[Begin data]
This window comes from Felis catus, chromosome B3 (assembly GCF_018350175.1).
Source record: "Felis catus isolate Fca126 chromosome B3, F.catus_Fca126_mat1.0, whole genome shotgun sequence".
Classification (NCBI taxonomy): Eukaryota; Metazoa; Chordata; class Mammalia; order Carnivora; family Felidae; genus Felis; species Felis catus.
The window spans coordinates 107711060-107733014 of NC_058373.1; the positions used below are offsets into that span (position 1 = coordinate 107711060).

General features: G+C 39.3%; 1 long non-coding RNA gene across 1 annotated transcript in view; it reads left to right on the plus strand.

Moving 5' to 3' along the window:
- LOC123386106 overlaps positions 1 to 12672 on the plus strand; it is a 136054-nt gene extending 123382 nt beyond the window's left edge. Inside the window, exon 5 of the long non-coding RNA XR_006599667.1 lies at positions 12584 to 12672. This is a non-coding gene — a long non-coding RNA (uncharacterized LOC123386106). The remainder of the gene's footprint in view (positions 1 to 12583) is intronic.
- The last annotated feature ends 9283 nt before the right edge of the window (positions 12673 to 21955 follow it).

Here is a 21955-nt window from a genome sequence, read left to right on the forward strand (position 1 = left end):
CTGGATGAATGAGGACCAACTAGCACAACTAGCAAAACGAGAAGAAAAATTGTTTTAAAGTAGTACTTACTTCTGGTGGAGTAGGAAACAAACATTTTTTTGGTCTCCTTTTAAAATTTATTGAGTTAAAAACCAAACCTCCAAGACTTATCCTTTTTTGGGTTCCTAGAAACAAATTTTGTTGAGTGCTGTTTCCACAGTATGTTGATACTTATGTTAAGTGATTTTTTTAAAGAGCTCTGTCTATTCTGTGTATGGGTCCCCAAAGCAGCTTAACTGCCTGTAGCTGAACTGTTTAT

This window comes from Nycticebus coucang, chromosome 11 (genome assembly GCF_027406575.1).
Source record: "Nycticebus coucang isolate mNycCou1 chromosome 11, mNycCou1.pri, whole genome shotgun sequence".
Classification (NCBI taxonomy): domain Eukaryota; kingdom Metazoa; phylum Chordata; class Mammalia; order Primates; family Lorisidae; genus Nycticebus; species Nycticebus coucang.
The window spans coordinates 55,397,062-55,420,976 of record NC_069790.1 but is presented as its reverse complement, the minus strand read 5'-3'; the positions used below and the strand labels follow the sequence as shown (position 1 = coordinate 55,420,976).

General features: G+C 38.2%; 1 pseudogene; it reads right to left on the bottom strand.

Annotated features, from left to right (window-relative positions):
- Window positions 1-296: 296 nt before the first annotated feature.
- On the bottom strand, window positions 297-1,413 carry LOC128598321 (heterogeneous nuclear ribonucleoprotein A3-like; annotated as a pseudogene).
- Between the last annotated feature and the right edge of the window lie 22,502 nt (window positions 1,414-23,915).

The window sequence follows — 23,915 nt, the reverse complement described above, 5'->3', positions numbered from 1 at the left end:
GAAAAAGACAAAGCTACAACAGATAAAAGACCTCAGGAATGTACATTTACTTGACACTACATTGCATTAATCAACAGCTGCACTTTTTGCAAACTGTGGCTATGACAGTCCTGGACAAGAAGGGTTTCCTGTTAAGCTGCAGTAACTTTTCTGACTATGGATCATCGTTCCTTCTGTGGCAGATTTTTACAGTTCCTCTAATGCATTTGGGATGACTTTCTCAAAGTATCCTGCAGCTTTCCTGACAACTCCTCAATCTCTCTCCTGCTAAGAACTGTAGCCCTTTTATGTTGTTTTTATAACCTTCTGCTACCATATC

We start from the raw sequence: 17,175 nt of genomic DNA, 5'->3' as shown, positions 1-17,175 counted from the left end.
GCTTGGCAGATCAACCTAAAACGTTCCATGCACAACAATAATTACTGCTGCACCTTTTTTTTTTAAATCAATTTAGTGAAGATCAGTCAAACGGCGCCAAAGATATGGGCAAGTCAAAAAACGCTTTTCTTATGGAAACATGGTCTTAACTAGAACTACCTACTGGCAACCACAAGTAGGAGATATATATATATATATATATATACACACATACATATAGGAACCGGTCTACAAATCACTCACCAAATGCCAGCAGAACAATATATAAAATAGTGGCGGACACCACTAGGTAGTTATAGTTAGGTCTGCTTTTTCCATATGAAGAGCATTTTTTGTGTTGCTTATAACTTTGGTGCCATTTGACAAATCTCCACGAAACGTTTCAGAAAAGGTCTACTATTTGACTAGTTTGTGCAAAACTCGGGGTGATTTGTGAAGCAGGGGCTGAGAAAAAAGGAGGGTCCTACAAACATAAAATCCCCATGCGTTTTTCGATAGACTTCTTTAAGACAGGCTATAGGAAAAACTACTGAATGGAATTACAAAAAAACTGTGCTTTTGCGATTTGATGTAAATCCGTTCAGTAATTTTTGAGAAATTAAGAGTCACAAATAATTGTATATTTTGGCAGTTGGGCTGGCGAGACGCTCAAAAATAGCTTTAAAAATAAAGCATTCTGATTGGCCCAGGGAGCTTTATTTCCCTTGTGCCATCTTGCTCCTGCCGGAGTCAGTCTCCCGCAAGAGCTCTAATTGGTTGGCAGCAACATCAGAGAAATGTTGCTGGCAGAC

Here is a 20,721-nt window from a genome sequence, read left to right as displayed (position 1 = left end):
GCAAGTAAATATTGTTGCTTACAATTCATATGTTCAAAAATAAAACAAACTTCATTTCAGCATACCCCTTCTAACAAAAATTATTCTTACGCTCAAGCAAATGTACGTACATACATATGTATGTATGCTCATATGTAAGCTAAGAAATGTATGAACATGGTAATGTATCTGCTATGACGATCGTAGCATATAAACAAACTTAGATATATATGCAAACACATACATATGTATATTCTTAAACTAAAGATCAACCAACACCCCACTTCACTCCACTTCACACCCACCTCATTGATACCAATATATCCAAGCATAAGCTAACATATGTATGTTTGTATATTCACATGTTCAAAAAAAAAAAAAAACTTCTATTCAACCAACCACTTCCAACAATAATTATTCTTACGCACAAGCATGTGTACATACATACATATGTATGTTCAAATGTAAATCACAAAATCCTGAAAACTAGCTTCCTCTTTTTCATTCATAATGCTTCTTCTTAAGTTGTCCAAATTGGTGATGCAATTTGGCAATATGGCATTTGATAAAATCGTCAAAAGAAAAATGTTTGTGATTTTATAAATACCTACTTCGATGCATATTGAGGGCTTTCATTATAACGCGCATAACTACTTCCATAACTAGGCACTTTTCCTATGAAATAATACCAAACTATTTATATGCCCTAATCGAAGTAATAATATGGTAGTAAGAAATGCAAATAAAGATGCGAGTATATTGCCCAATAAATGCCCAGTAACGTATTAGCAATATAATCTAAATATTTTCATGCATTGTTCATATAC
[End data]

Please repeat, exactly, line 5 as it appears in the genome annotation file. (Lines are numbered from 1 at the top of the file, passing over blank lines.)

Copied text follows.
General features: G+C 39.3%; 1 long non-coding RNA gene across 1 annotated transcript in view; it reads left to right on the plus strand.